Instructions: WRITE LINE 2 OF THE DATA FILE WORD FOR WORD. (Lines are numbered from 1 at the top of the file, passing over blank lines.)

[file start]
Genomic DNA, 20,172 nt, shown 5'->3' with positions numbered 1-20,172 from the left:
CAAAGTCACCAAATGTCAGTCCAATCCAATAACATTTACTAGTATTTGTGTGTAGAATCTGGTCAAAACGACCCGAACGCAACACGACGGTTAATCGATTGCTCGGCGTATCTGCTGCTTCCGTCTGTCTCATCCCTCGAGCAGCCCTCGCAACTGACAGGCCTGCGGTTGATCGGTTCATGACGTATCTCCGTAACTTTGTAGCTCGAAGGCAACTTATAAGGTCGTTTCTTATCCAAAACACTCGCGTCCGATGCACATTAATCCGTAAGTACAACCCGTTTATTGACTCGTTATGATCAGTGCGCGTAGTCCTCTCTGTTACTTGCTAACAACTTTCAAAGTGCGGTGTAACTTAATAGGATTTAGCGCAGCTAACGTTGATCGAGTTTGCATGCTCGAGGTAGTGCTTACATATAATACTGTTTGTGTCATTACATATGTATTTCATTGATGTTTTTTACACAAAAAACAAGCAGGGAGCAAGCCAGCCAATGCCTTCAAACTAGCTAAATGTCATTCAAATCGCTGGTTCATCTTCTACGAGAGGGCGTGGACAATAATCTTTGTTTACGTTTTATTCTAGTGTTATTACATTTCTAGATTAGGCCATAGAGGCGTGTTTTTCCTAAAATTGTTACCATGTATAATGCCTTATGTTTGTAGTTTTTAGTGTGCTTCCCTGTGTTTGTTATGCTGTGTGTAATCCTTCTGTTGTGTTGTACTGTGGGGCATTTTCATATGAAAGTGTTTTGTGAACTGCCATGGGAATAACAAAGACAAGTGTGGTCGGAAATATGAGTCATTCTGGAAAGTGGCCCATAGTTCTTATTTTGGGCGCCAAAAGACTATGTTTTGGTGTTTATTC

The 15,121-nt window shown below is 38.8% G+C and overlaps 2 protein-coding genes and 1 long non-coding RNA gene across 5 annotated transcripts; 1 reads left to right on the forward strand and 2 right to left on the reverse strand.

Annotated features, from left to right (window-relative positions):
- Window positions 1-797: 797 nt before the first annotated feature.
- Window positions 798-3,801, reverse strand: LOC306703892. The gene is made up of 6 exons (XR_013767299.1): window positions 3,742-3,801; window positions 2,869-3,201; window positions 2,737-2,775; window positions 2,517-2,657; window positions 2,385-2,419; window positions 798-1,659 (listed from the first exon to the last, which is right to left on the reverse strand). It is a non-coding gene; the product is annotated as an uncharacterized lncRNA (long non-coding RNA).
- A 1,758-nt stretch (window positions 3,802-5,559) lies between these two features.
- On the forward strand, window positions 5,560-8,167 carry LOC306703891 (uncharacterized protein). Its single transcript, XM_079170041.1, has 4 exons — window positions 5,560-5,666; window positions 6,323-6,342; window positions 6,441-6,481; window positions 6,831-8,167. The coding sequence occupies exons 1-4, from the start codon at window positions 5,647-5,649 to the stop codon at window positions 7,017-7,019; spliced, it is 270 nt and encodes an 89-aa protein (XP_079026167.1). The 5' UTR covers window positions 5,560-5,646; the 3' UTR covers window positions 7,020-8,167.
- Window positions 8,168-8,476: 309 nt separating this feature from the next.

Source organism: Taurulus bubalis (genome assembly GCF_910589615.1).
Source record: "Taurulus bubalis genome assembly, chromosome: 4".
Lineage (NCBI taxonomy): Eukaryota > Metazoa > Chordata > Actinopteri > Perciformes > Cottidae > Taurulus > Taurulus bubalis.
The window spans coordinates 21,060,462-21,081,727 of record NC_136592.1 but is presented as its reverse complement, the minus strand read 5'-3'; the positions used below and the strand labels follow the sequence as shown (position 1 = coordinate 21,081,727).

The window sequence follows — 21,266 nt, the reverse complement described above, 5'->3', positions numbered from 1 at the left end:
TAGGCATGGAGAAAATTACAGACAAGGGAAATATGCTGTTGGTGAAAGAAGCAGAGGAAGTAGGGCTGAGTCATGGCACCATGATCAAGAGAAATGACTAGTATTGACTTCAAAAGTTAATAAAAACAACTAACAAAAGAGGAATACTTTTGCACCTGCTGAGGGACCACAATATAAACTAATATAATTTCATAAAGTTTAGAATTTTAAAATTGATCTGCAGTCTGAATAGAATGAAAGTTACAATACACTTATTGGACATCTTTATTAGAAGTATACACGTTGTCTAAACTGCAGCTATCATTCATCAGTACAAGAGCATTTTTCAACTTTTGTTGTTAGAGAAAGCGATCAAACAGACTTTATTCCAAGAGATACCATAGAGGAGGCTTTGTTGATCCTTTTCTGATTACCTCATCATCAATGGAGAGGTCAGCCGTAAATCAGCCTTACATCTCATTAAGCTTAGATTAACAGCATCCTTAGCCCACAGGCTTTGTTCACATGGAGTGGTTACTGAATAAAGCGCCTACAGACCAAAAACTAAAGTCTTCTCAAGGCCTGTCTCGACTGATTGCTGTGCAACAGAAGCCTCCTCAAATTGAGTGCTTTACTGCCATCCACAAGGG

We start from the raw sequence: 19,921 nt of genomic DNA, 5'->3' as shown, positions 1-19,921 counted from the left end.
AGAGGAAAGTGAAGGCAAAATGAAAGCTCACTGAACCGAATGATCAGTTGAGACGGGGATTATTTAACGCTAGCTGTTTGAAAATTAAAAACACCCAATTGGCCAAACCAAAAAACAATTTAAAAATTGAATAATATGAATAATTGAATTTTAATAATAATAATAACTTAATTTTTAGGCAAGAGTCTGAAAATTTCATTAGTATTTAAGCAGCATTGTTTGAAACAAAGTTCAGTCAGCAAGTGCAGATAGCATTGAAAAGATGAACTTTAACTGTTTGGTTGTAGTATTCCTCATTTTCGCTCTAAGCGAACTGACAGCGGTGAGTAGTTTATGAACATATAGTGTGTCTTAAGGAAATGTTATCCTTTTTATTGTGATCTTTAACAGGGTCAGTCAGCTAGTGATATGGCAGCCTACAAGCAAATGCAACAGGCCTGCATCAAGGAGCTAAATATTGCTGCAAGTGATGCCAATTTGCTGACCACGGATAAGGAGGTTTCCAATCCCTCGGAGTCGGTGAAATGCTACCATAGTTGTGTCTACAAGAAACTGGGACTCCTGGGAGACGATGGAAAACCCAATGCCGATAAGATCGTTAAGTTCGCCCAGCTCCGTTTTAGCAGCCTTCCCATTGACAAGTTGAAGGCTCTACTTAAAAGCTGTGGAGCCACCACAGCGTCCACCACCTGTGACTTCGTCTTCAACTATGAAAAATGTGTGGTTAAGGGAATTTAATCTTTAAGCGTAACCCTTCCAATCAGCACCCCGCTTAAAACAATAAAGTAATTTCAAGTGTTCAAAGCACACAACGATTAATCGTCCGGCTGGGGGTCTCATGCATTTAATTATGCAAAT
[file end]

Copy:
CAAAGTCACCAAATGTCAGTCCAATCCAATAACATTTACTAGTATTTGTGTGTAGAATCTGGTCAAAACGACCCGAACGCAACACGACGGTTAATCGATTGCTCGGCGTATCTGCTGCTTCCGTCTGTCTCATCCCTCGAGCAGCCCTCGCAACTGACAGGCCTGCGGTTGATCGGTTCATGACGTATCTCCGTAACTTTGTAGCTCGAAGGCAACTTATAAGGTCGTTTCTTATCCAAAACACTCGCGTCCGATGCACATTAATCCGTAAGTACAACCCGTTTATTGACTCGTTATGATCAGTGCGCGTAGTCCTCTCTGTTACTTGCTAACAACTTTCAAAGTGCGGTGTAACTTAATAGGATTTAGCGCAGCTAACGTTGATCGAGTTTGCATGCTCGAGGTAGTGCTTACATATAATACTGTTTGTGTCATTACATATGTATTTCATTGATGTTTTTTACACAAAAAACAAGCAGGGAGCAAGCCAGCCAATGCCTTCAAACTAGCTAAATGTCATTCAAATCGCTGGTTCATCTTCTACGAGAGGGCGTGGACAATAATCTTTGTTTACGTTTTATTCTAGTGTTATTACATTTCTAGATTAGGCCATAGAGGCGTGTTTTTCCTAAAATTGTTACCATGTATAATGCCTTATGTTTGTAGTTTTTAGTGTGCTTCCCTGTGTTTGTTATGCTGTGTGTAATCCTTCTGTTGTGTTGTACTGTGGGGCATTTTCATATGAAAGTGTTTTGTGAACTGCCATGGGAATAACAAAGACAAGTGTGGTCGGAAATATGAGTCATTCTGGAAAGTGGCCCATAGTTCTTATTTTGGGCGCCAAAAGACTATGTTTTGGTGTTTATTC